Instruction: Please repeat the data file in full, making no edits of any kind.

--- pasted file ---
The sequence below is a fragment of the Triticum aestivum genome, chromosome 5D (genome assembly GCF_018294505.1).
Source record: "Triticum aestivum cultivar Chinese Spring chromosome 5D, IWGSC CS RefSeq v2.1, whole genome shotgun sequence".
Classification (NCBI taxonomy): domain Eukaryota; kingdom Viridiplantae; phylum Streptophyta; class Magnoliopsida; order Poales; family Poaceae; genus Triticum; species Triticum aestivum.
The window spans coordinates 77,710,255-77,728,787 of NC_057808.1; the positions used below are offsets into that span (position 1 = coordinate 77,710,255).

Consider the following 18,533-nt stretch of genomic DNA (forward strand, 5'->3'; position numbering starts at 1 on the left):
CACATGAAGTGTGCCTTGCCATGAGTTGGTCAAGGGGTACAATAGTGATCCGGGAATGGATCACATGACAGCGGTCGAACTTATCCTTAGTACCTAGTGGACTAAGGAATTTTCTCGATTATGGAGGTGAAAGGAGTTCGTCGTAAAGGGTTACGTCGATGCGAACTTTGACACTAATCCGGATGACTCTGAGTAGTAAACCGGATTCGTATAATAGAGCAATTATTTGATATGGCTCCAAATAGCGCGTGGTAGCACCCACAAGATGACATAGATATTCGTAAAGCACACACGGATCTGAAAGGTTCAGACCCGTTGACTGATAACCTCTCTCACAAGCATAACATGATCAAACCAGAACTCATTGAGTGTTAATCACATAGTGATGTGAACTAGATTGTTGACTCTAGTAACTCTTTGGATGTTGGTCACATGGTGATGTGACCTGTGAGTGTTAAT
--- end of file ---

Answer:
The sequence below is a fragment of the Triticum aestivum genome, chromosome 5D (genome assembly GCF_018294505.1).
Source record: "Triticum aestivum cultivar Chinese Spring chromosome 5D, IWGSC CS RefSeq v2.1, whole genome shotgun sequence".
Classification (NCBI taxonomy): domain Eukaryota; kingdom Viridiplantae; phylum Streptophyta; class Magnoliopsida; order Poales; family Poaceae; genus Triticum; species Triticum aestivum.
The window spans coordinates 77,710,255-77,728,787 of NC_057808.1; the positions used below are offsets into that span (position 1 = coordinate 77,710,255).

Consider the following 18,533-nt stretch of genomic DNA (forward strand, 5'->3'; position numbering starts at 1 on the left):
CACATGAAGTGTGCCTTGCCATGAGTTGGTCAAGGGGTACAATAGTGATCCGGGAATGGATCACATGACAGCGGTCGAACTTATCCTTAGTACCTAGTGGACTAAGGAATTTTCTCGATTATGGAGGTGAAAGGAGTTCGTCGTAAAGGGTTACGTCGATGCGAACTTTGACACTAATCCGGATGACTCTGAGTAGTAAACCGGATTCGTATAATAGAGCAATTATTTGATATGGCTCCAAATAGCGCGTGGTAGCACCCACAAGATGACATAGATATTCGTAAAGCACACACGGATCTGAAAGGTTCAGACCCGTTGACTGATAACCTCTCTCACAAGCATAACATGATCAAACCAGAACTCATTGAGTGTTAATCACATAGTGATGTGAACTAGATTGTTGACTCTAGTAACTCTTTGGATGTTGGTCACATGGTGATGTGACCTGTGAGTGTTAAT